With schools and businesses closed because of the COVID-19 pandemic, is Laurelwood Arboretum open for tours or educational programs? Any ideas for the gardeners and children?
Thanks and stay well.
Thanks for your good wishes. These are uncertain times and uncharted waters during this pandemic. We need to stay socially connected while being physically distant.
At the time of this writing (3/23/2020), the gardens at Laurelwood Arboretum in Wayne are open, as permitted by Governor Murphy. The Knippenberg Center for Education, greenhouses, office and restrooms are closed. All activities, programs and events are postponed, including Dr. Tallamy and Earth Day activities, Arbor Day lecture and tours, art shows, concerts, Mommy and Me walks, book club meetings, yoga and outdoor volunteer activities.
While people may be working from home or having time to catch up on home projects, I have some ideas for families and children. This could be the year that you have a garden at home with beautiful flowers and delicious fresh vegetables. What could be easier that buying flower and vegetable transplants and potting them up in containers? Every child could have their own container (or two) to take care of. Hardware and home improvement centers are open for business. Garden centers are expecting to be open for business. Try planting some seeds. Some timely April seed plantings include cool-season vegetables (beets, beans, carrots, chives, lettuce, kale, collards, chard) and cold tolerant annuals (snapdragon, larkspur, stock). Other suggestions include nature walks, bird watching/listening, build a bird feeder or house, make a fairy garden or house, paint rocks, force early flowering shrubs in water, design a scavenger hunt.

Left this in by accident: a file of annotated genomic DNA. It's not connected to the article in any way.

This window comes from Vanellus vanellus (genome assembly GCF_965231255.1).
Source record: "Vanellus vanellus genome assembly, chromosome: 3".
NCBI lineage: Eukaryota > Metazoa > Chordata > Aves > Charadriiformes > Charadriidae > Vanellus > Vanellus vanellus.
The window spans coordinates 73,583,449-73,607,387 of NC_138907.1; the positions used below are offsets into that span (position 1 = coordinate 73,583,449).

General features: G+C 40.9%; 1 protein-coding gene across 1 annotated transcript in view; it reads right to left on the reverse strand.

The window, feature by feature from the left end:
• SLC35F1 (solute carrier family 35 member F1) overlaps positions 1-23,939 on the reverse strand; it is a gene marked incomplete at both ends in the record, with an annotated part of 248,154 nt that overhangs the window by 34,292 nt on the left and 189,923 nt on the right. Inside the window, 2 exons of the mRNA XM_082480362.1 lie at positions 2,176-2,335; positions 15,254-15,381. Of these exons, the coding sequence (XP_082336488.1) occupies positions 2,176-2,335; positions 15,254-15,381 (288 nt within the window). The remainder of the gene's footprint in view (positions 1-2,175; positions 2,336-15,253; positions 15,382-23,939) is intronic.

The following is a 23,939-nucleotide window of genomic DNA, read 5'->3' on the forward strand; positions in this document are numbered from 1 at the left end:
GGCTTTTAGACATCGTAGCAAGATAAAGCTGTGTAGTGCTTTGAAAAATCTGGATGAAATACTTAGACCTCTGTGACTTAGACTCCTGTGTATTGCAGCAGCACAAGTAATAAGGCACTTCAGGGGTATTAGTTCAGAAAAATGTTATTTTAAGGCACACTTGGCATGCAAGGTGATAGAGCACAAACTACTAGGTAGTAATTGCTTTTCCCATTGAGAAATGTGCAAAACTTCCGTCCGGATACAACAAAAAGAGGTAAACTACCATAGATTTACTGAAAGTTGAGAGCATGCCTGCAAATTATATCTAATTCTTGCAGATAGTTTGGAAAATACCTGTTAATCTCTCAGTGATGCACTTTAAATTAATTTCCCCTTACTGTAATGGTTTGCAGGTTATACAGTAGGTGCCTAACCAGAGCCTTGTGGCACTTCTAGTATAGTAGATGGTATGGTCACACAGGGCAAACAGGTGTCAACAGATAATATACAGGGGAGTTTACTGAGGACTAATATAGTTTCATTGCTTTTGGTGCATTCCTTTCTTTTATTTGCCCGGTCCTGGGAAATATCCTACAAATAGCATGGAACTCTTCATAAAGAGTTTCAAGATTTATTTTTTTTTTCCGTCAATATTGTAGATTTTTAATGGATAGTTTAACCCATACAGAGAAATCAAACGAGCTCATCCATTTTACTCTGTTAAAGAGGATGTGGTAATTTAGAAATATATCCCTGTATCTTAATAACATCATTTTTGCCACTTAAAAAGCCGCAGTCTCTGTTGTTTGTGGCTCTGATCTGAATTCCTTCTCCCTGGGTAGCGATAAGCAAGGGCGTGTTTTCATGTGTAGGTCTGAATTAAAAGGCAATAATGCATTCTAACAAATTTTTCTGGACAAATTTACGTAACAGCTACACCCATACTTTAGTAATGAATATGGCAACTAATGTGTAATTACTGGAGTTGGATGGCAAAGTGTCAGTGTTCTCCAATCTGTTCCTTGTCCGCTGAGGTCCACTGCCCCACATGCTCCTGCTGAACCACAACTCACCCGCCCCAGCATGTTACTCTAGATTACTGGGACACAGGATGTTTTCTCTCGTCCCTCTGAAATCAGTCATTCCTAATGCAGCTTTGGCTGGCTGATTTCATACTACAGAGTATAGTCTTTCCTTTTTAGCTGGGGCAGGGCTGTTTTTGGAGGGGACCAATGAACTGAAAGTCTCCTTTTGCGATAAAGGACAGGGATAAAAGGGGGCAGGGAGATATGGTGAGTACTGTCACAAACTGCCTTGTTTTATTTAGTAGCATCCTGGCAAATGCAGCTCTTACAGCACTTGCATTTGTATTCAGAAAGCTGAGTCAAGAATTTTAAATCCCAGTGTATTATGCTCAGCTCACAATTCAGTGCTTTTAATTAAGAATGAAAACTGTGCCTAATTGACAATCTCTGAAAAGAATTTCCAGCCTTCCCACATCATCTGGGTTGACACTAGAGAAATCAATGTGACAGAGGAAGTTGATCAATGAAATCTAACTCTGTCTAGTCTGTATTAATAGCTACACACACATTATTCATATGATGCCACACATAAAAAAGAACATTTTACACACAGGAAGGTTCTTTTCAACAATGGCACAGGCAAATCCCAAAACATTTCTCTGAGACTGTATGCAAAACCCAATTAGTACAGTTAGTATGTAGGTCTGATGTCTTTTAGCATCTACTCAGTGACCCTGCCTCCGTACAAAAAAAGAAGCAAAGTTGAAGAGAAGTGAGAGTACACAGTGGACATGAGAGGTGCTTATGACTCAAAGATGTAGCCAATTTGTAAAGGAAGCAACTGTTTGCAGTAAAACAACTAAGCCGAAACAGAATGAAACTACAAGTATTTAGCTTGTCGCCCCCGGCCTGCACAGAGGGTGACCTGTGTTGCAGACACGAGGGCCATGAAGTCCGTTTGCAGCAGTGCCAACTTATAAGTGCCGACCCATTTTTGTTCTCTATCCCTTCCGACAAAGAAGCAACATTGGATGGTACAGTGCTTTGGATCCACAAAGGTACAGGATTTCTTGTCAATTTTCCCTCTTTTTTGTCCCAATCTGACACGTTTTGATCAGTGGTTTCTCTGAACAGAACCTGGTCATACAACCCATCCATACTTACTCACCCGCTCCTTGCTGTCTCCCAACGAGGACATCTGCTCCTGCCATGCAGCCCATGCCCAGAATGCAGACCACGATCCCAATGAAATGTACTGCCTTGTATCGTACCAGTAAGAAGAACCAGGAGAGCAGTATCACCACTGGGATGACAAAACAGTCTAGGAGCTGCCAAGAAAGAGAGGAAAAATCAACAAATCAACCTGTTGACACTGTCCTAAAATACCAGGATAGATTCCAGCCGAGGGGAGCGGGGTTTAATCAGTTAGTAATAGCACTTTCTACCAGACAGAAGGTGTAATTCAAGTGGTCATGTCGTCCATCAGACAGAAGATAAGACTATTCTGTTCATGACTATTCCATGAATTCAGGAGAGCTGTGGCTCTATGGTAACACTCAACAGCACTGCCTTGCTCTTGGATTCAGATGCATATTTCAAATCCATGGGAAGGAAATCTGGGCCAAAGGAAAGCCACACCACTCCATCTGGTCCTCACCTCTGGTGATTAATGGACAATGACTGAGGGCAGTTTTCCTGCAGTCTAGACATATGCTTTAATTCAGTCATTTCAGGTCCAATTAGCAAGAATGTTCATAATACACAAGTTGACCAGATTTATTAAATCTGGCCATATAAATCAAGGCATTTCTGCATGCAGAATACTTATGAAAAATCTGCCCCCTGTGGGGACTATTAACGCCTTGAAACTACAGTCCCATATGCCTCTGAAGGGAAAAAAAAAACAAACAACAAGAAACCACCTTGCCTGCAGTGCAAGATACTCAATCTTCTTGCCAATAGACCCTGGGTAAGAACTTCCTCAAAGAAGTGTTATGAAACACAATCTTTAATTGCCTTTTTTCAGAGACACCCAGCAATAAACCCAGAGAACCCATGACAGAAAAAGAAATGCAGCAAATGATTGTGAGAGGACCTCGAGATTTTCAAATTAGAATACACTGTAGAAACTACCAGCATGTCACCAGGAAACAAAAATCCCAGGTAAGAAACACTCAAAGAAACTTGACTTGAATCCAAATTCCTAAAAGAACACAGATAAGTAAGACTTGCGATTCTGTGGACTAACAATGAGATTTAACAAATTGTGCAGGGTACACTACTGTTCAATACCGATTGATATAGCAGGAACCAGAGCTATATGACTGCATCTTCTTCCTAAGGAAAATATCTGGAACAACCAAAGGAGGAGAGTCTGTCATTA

For other children’s garden ideas, curriculums and podcasts, please check out the following:
For the grownups, spring is here and so are garden chores and tasks. Included on the “honey do” list:
- Get a soil test done every 3-5 years. This is the time of year to fertilize evergreens (except hemlocks, if you have woolly adelgid), fertilize established roses, trees and shrubs
- Divide late-blooming perennials (mums, Japanese anemone, Joe Pye weed, goldenrod, Nippon/Montauk daisy, asters)
- Cut back butterfly bush, smoke bush and hydrangeas that flower on current season’s growth
- Plant roses, trees and shrubs
- Sharpen and balance the mower blades. Change the oil and spark plug
- Reseed small damaged turf areas with quality lawn seed
- Mow only when the grass gets at least 4″ tall, and leave the nutrient-rich clippings
- Apply pre-emergent crabgrass control (to April 10) HURRY
- Prune established roses, trees and shrubs (not spring-bloomers)
- Check stored summer bulbs (cannas, gladiola, caladium, dahlia) and pot them up to get a head start on the season
- Plant new strawberries
- Plant Easter lilies and daffodils that were purchased in pots to return next year
- Control ticks on pets, you and your family
Gardening gets you out in the fresh air while respecting social distancing. It adds positive energy to your life, gives you something fun to do and it is an activity that the whole family can participate in. Gardening is the NUMBER ONE outdoor activity for its physical, emotion and mental benefits for our mind, body and spirit. To quote Ken Druse, an inspiring garden writer, “We will be finding refuge in our gardens and hope in a hoya” (houseplant).
We will get through this health event. Stay well. Stay home. Wash your hands.
All my good wishes for good health. Passover and Easter blessings.
Elaine Fogerty, Executive Director